Nevada City Planning Commissioners approved the Medical Cannabis Dispensary Ordinance during a five hour meeting Thursday that began with a standing room-only crowd, and ended with no one in the audience.
Discussion on a potential cannabis cultivation ordinance was tabled until the following commission meeting to be held Feb. 17.
Proponents both for and against the dispensary ordinance made their cases heard during a hour and a half public comment period.
Commissioners weighed the comments of those in attendance as well as those who sent correspondence before approving the ordinance with some recommended five changes.
The first change was expanding the allowable zoning to include local business, general business, and light industrial, but excluding the historical district.
The other changes were not limiting the number of dispensaries to only one, not forcing background checks on dispensary employees (background checks on owners and operators would still be required), expansion of the applicant ranking system to 1,600 points, and child proofing packaging on cannabis products with an emphasis on edibles.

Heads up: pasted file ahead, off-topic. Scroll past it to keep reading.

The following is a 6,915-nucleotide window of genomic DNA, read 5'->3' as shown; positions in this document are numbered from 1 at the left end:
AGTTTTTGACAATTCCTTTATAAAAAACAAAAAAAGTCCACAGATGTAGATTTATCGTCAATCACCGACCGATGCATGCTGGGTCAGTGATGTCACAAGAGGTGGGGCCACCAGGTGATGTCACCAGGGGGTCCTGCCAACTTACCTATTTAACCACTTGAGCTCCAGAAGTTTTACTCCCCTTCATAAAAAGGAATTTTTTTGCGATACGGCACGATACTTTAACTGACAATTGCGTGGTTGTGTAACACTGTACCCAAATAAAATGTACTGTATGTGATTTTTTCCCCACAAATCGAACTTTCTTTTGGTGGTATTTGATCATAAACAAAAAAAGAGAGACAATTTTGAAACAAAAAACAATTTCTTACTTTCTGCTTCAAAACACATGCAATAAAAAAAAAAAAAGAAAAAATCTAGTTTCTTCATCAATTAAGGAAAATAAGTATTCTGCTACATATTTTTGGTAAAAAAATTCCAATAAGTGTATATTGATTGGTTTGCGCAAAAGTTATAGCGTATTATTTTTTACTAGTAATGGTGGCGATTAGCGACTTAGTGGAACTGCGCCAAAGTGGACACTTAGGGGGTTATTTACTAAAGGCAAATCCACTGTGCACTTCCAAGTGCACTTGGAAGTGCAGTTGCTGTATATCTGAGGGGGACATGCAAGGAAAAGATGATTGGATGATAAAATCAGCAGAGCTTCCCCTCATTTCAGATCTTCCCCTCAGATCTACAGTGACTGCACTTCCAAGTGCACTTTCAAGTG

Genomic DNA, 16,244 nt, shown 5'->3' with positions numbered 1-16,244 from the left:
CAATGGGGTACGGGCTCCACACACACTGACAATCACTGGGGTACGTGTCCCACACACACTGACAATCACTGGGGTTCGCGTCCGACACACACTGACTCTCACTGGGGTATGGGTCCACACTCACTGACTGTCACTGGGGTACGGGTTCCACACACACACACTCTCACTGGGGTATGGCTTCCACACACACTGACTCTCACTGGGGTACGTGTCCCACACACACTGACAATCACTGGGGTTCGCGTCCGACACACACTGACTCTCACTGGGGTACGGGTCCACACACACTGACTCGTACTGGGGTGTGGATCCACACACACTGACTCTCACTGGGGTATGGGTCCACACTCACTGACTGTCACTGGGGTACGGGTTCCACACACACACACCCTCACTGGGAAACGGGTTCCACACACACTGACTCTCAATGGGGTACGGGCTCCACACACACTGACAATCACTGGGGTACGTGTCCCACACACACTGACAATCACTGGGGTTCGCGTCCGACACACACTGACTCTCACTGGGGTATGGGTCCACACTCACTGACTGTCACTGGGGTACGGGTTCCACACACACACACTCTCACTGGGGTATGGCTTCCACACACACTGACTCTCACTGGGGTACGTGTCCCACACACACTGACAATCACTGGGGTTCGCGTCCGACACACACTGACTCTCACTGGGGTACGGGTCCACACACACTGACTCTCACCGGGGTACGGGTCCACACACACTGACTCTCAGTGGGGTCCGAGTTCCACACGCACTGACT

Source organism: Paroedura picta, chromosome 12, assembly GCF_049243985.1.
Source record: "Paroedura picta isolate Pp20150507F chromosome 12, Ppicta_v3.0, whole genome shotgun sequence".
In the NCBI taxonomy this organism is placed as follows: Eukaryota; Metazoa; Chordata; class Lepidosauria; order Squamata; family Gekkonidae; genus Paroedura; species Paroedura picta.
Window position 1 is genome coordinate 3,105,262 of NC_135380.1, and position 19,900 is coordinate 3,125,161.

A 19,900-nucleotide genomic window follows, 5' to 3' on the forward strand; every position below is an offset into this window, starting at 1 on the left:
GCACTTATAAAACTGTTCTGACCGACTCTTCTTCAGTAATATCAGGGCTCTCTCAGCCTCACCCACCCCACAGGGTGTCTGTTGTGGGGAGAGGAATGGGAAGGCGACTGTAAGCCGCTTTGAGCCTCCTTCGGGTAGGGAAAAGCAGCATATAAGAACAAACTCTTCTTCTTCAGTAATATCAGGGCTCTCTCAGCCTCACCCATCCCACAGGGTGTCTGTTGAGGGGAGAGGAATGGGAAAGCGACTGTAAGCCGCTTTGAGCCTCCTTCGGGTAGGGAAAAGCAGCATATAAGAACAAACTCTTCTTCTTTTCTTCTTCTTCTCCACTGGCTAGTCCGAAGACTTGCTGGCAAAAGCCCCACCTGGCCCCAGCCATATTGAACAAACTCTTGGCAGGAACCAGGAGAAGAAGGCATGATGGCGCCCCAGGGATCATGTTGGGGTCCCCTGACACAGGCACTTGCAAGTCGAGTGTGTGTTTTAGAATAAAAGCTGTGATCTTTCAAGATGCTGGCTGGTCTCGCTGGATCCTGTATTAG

Commissioner Stuart Lauters made the motion to approve the ordinance, which passed on a 4-0 vote. Commissioner Gail Damskey was not present at the meeting after resigning two weeks ago.
“I’m pretty happy,” Jonathan Collier, Chairman of the Nevada County California Growers Association said following the meeting. “They did a good job moderating comments, overall the representation was in favor. I feel that there still needs to be a lot more education as far as to the opposition, but I think they really handled the meetings professionally. Overall I’m very satisfied.”
Not all in attendance of the meeting were in favor though, and as soon as the vote passed, began expressing their frustrations with those in the crowd who were in favor of the meeting, prompting Commission Chair Dan Thiem to ask